W3C “What’s a bloody rock inspector?” DO U KNOW?

For a few years I went for a run on Christmas morning, sometimes alone and on other occasions with company, the venue was always Loughrigg Fell behind Ambleside.

I ran on Loughrigg most evenings after work and it’s reasonable to say I knew the fell like the back of my hand, every twist and turn of the path engrained within my memory so 40 years later I can still do a run in my imagination. But those Christmas Morning runs were always special.

I remember one Christmas morning awaking to a world enveloped in thick mist, the cold wet type that leaves your clothes soaked after a short while and deadens sound so you are in a world of almost total quiet.

We went through the Christmas morning ritual no doubt being enacted in literally millions of homes throughout the land and I got changed into my running kit, I remember eyeing the boxes of chocolates piled under the tree and wondering which Bond film would be shown that afternoon as I ate them.

I hunted out my running shoes from the pile of boots, work boots and other footwear and rubbed embrocation into my legs, I always did this, believing that “it kept the weather out”. Today I’m not so sure it did, but I was young then.

One old lad used to reckon that if a “pack of hunds crossed thy line, they’d hunt tha”! But I’m glad to say it never happened.

Out the front door and up the hill, towards Bob Astle’s house, my running partner this Christmas morning, an exchange of greetings and off we set, running down the hill past the Golden Rule where we had spent the previous evening, the pub empty now but the smell of beer and cigarette smoke escaping through the open windows.

Over the bridge and turn left up the hill to Brow Head Farm, the easy running began to change as the hill increased and soon we were reduced to jogging, which is the way most fell runners tackle the steep bits when not walking. Up the little iron steps at the farm and run along through the trees, through the stile, cross the little beck and onto the fell.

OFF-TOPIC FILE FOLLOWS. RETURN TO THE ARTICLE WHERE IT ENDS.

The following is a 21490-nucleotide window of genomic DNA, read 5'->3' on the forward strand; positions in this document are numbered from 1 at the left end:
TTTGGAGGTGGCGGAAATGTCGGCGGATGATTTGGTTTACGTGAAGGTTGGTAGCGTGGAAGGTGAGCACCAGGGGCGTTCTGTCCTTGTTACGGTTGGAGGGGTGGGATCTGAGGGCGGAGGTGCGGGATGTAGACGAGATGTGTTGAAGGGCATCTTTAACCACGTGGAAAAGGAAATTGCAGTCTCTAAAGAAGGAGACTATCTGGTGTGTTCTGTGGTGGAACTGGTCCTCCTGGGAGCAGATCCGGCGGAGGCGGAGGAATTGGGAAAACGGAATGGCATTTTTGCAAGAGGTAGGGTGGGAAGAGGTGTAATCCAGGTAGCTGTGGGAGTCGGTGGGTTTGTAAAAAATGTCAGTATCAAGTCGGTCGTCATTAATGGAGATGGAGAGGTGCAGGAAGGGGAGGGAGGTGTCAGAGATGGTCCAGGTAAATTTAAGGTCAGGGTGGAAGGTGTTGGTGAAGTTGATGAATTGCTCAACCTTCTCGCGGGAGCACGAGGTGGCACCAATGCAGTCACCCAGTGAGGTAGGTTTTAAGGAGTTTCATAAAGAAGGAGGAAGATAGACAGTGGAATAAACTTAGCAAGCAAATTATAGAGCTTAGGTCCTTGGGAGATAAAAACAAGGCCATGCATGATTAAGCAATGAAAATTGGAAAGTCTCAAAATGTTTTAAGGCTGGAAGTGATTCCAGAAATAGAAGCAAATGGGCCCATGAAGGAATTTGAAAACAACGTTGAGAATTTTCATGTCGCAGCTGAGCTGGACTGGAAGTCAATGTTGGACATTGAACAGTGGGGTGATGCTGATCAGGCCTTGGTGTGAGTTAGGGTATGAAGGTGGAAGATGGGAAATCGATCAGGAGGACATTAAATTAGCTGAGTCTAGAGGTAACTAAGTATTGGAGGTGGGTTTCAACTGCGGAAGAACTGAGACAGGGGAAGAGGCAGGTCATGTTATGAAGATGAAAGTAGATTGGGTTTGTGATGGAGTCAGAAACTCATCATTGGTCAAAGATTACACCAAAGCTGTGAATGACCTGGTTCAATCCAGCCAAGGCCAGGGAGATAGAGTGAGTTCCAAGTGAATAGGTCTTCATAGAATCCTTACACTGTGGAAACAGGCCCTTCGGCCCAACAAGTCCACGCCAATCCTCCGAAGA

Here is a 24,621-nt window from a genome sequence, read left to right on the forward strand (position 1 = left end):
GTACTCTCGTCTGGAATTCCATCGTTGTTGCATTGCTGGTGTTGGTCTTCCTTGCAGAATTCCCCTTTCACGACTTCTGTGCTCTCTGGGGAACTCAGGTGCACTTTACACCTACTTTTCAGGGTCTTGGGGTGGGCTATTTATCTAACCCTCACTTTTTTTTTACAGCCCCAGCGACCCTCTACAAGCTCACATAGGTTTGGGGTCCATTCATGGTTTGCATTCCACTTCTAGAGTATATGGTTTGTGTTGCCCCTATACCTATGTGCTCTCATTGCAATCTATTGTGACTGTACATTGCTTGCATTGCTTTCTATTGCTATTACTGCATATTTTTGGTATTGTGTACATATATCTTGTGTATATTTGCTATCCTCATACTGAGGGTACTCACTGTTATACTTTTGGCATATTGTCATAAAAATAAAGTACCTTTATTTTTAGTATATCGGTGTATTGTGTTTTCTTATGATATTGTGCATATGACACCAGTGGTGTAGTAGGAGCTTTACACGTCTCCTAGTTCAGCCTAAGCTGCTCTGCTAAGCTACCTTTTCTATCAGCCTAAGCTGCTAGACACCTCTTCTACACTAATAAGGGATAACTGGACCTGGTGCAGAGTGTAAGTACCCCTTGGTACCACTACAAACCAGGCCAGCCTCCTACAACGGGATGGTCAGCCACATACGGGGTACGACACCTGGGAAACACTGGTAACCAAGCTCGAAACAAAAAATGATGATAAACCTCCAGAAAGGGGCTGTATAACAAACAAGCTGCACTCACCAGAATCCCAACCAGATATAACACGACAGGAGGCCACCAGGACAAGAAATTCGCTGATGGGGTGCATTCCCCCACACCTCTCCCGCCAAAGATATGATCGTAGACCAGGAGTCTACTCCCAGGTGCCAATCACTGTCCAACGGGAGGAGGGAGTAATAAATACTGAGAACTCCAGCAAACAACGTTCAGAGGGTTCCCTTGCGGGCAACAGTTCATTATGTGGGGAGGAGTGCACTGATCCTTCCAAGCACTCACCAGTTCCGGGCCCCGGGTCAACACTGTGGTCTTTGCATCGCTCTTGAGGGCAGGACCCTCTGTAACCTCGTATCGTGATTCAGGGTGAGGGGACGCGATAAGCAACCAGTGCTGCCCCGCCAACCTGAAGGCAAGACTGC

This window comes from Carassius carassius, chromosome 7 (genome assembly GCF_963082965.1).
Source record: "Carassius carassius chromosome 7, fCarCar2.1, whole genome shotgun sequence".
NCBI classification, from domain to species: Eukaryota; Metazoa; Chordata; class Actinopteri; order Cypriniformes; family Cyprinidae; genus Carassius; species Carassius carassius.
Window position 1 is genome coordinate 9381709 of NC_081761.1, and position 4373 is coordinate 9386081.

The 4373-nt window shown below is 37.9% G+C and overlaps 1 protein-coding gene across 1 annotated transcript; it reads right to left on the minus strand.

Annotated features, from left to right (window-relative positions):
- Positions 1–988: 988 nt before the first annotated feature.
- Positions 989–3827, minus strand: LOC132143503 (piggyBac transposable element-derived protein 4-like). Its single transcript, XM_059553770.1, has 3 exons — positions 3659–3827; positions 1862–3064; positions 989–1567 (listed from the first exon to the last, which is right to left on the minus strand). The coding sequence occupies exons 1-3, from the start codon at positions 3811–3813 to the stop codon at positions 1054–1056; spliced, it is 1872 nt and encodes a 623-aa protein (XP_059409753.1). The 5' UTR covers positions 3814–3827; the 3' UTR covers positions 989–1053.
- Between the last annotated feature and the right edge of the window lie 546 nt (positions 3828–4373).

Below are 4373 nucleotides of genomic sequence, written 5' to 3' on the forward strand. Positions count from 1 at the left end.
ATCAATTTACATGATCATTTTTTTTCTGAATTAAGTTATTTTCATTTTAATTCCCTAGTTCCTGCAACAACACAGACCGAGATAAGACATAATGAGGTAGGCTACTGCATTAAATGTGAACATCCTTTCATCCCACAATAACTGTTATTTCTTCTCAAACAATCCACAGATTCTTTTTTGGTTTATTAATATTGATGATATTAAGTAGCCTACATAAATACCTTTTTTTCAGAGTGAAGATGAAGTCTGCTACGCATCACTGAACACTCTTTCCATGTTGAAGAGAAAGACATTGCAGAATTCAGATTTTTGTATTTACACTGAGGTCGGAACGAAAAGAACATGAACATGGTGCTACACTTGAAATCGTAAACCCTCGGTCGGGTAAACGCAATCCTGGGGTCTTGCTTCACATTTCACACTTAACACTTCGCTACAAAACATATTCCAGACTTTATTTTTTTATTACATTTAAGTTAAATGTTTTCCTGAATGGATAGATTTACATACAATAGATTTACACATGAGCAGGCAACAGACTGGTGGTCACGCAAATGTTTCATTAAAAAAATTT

A wet, marshy area takes you onto the climb to the point at which the local school used to use as the top for their PE session fell race. Past it, over the wall and along by Lilly Tarn looking very unpleasant in the murky morning. Suddenly we were above the mist and in bright sunlight, a blue sky above, the fell tops stuck out above the mist bathed in sunshine.

We ran on faster now on the springy grass, it felt good.

Bob as was his wont, on some runs, suddenly deviated from the path and ran up a steep slope of grass to the top of a little crag. I followed, thrown from my rhythm by this little deviation. Arriving at the top I paused to regain my breath. “Look at that!” Bob exclaimed and there beneath us was our shadow cast on the mist, I seem to recall I could only see my shadow and not Bob’s but my head was surrounded by a halo of colours. “What the hell is it I asked?” Bob looked at me. “It’s called a Brocken Spectra,” he replied [aka Brockengespenst, named after a region in the German Harz mountains where the phenomenon is observed frequently. Ed.]. “Whymper saw one on the descent of the Matterhorn, remember the book.” It came back to me then, the story of the first ascent and the subsequent fall, followed by the ghostly apparition that had scared the survivors quite badly.

Within a few moments the Brocken Spectra had gone and I never saw one again, I suppose I must have spent thousands of hours in the hills but it was the only one I have ever seen.

We completed the run, went home and bathed, had lunch and that evening joined the festivities in the Rule.

Bob recounted the morning’s proceedings to the assembled crowd. At the edge of the throng one guy who had for some time been listening in, put down his pint and glared at us, “What the hell’s a bloody rock inspector?” he said!

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